I will never be a gingerbread!

  3. Adriana, I love your comment, especially your thoughts about the water droplets, and phrase, "the herd of God." Thank you!

  4. I just wanted to put out there that if there is a God or a Source to which one can pray to, just because you pray doesn't mean your 'wish' is automatically granted. There is such a thing as answering 'no' to a question or plea, after all.

  5. Antonia, welcome, and thanks for your comment. What you say is completely logical, and I agree if we're talking about prayer requests for a car or a doll or more money. The problem for me is that in western culture generally we've been told that God must be all-good and omnipotent. And yet this God routinely permits horrible pain and suffering and injustice. Why would a "good" God refuse to answer "yes" to a prayer, "Please relieve me from this awful pain" or "Please don't let my child burn to death in that house"? I know, I know, the answer is that we don't understand God's ways or plan, but I don't agree with that.

    Thanks again for coming to my blog! Please come back.

  6. I've never been satisfied with the 'mysterious ways of God' theory either. I think it's perfectly possible to understand God's ways and plan, you just have to work at it, and sift through all the strange notions people put out there.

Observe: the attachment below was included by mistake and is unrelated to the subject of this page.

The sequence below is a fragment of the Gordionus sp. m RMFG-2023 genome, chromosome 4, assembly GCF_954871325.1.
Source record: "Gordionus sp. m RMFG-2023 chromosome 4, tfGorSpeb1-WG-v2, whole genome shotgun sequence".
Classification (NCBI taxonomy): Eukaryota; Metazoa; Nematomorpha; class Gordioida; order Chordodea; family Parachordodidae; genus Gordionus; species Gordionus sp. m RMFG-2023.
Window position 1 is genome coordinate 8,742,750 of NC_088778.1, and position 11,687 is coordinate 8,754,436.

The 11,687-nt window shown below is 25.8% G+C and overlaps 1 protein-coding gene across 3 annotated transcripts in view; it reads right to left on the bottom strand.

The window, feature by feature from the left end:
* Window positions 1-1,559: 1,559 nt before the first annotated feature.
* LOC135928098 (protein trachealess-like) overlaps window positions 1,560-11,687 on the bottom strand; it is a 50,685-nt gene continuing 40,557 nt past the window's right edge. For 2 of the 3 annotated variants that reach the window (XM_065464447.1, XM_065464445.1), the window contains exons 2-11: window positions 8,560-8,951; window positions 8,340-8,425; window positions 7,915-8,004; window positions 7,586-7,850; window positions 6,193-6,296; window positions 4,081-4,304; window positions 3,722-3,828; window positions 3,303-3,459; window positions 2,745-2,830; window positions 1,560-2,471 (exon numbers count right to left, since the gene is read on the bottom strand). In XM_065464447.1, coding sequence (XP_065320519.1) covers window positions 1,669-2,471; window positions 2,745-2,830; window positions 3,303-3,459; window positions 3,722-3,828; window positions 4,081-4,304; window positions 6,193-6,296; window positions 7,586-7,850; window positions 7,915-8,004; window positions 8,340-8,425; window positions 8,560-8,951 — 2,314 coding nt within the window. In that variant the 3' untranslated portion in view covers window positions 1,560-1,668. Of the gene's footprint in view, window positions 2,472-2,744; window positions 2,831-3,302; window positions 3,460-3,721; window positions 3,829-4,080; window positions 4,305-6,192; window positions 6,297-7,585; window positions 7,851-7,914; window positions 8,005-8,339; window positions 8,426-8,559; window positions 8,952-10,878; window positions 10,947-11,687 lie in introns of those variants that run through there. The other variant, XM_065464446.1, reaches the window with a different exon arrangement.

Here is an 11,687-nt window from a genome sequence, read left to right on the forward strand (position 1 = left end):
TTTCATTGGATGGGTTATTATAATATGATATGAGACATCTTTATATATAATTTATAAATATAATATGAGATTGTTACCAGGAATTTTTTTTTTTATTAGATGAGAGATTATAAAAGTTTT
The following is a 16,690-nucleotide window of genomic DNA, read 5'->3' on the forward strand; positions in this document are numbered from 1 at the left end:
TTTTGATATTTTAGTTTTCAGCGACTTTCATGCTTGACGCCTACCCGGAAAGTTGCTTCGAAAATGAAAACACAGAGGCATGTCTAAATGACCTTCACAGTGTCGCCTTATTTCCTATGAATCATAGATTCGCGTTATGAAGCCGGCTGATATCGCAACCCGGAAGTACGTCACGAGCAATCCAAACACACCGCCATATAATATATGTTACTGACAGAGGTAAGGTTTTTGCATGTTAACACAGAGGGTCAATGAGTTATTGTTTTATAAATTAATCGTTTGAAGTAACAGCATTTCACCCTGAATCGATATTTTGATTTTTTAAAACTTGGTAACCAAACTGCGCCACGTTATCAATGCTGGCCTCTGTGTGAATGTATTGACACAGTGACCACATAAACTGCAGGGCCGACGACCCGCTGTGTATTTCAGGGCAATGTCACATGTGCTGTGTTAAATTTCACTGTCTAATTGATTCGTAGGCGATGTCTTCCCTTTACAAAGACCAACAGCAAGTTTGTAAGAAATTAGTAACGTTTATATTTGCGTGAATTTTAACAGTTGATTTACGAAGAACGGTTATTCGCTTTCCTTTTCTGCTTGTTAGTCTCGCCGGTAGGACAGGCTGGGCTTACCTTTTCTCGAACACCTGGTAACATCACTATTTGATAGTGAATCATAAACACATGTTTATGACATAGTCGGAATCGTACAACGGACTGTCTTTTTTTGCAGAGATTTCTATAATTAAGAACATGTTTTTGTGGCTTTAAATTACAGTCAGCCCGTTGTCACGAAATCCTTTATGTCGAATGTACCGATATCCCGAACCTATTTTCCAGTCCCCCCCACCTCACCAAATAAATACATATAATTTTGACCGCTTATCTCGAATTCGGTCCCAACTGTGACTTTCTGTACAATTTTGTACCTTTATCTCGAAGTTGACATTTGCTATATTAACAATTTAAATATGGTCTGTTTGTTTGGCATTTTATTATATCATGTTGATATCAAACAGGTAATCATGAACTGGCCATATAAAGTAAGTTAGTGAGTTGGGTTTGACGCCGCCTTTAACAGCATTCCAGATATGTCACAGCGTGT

This is a bit of my reasoning:

    For one thing, if God never allowed anything bad to happen to anybody, I would guess life wouldn't be as great as it could be (as strange as that sounds), because without opposition we wouldn't appreciate the good things in life. For instance, if you've been healthy for a long stretch of time, you don't really think about it; it doesn't make you happy, because you don't appreciate the fact. However, if you've just gotten over some illness, whether it be a minor cold or something much worse, your state of current good health can make everything seem a bit brighter, and you know that you are lucky to be healthy.

    Another thing is that man was promised free agency. God, being perfect, has to keep his promises. If one man choses to murder another, for example, God cannot take that decision away from him; it is the man's decision to make.

    This next one is the one I think is most commonly attributed to the 'mysterious ways' excuse. People go through life to learn: not just facts and concepts, but also a kind of learning that shapes one, that helps a person progress and grow. What would anyone learn if everything in life came easily to them, if nothing ever went wrong, and life was just a happy-go-lucky type of existence? Suffering, even something as awful as having your child burn to death, is meant to push one in a forward direction. From a terrible experience like that, you might learn to appreciate the here and now, to take advantage of every moment you have with your loved ones, and thereby make your friends family a happier bunch of people. Having suffered such awful pain yourself, you could now understand what someone else was going through, and help them through it. People often attribute suffering to 'God's mysterious ways' because they don't know what there was to be learned from a certain instance of pain, but I think there is always a chance for growth.